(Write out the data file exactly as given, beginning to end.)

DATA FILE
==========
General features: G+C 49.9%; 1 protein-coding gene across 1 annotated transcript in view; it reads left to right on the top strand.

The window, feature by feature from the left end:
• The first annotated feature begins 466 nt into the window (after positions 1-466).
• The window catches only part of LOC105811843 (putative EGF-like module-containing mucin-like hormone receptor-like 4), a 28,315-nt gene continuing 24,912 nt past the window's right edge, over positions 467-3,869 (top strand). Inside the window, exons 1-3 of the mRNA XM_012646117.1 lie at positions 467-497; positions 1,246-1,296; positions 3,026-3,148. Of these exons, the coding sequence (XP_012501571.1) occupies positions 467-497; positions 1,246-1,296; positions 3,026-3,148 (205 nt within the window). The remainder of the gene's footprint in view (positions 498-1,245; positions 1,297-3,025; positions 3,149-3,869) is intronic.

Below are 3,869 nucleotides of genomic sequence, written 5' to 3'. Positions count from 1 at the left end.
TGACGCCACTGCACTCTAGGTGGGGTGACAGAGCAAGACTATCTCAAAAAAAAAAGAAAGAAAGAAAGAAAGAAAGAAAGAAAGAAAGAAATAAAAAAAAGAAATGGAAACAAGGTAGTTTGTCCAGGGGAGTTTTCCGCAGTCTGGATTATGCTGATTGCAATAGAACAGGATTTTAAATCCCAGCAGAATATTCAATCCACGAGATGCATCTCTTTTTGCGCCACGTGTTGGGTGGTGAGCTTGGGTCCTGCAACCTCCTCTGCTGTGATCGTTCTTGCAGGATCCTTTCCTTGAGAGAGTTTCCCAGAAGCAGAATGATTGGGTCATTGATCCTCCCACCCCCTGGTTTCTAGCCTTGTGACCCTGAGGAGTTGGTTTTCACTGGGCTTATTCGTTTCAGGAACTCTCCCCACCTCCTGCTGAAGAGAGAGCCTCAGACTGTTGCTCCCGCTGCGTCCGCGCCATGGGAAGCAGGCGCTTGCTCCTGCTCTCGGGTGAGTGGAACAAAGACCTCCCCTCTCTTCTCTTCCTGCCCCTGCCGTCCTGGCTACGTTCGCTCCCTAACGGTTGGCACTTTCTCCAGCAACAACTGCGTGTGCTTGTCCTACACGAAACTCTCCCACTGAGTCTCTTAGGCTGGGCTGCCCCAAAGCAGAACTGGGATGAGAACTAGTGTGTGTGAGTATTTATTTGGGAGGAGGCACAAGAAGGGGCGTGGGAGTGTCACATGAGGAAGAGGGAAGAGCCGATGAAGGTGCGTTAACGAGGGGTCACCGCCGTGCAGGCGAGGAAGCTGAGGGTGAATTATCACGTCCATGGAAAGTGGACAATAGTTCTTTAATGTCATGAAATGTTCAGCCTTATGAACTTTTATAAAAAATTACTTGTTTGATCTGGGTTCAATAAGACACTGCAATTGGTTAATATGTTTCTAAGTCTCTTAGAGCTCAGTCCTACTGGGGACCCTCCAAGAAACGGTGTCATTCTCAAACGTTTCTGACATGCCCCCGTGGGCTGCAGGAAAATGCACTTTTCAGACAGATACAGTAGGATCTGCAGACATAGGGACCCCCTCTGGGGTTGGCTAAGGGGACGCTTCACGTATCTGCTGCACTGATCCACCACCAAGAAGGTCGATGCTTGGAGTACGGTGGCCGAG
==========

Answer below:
General features: G+C 49.9%; 1 protein-coding gene across 1 annotated transcript in view; it reads left to right on the top strand.

The window, feature by feature from the left end:
• The first annotated feature begins 466 nt into the window (after positions 1-466).
• The window catches only part of LOC105811843 (putative EGF-like module-containing mucin-like hormone receptor-like 4), a 28,315-nt gene continuing 24,912 nt past the window's right edge, over positions 467-3,869 (top strand). Inside the window, exons 1-3 of the mRNA XM_012646117.1 lie at positions 467-497; positions 1,246-1,296; positions 3,026-3,148. Of these exons, the coding sequence (XP_012501571.1) occupies positions 467-497; positions 1,246-1,296; positions 3,026-3,148 (205 nt within the window). The remainder of the gene's footprint in view (positions 498-1,245; positions 1,297-3,025; positions 3,149-3,869) is intronic.

Below are 3,869 nucleotides of genomic sequence, written 5' to 3'. Positions count from 1 at the left end.
TGACGCCACTGCACTCTAGGTGGGGTGACAGAGCAAGACTATCTCAAAAAAAAAAGAAAGAAAGAAAGAAAGAAAGAAAGAAAGAAAGAAATAAAAAAAAGAAATGGAAACAAGGTAGTTTGTCCAGGGGAGTTTTCCGCAGTCTGGATTATGCTGATTGCAATAGAACAGGATTTTAAATCCCAGCAGAATATTCAATCCACGAGATGCATCTCTTTTTGCGCCACGTGTTGGGTGGTGAGCTTGGGTCCTGCAACCTCCTCTGCTGTGATCGTTCTTGCAGGATCCTTTCCTTGAGAGAGTTTCCCAGAAGCAGAATGATTGGGTCATTGATCCTCCCACCCCCTGGTTTCTAGCCTTGTGACCCTGAGGAGTTGGTTTTCACTGGGCTTATTCGTTTCAGGAACTCTCCCCACCTCCTGCTGAAGAGAGAGCCTCAGACTGTTGCTCCCGCTGCGTCCGCGCCATGGGAAGCAGGCGCTTGCTCCTGCTCTCGGGTGAGTGGAACAAAGACCTCCCCTCTCTTCTCTTCCTGCCCCTGCCGTCCTGGCTACGTTCGCTCCCTAACGGTTGGCACTTTCTCCAGCAACAACTGCGTGTGCTTGTCCTACACGAAACTCTCCCACTGAGTCTCTTAGGCTGGGCTGCCCCAAAGCAGAACTGGGATGAGAACTAGTGTGTGTGAGTATTTATTTGGGAGGAGGCACAAGAAGGGGCGTGGGAGTGTCACATGAGGAAGAGGGAAGAGCCGATGAAGGTGCGTTAACGAGGGGTCACCGCCGTGCAGGCGAGGAAGCTGAGGGTGAATTATCACGTCCATGGAAAGTGGACAATAGTTCTTTAATGTCATGAAATGTTCAGCCTTATGAACTTTTATAAAAAATTACTTGTTTGATCTGGGTTCAATAAGACACTGCAATTGGTTAATATGTTTCTAAGTCTCTTAGAGCTCAGTCCTACTGGGGACCCTCCAAGAAACGGTGTCATTCTCAAACGTTTCTGACATGCCCCCGTGGGCTGCAGGAAAATGCACTTTTCAGACAGATACAGTAGGATCTGCAGACATAGGGACCCCCTCTGGGGTTGGCTAAGGGGACGCTTCACGTATCTGCTGCACTGATCCACCACCAAGAAGGTCGATGCTTGGAGTACGGTGGCCGAG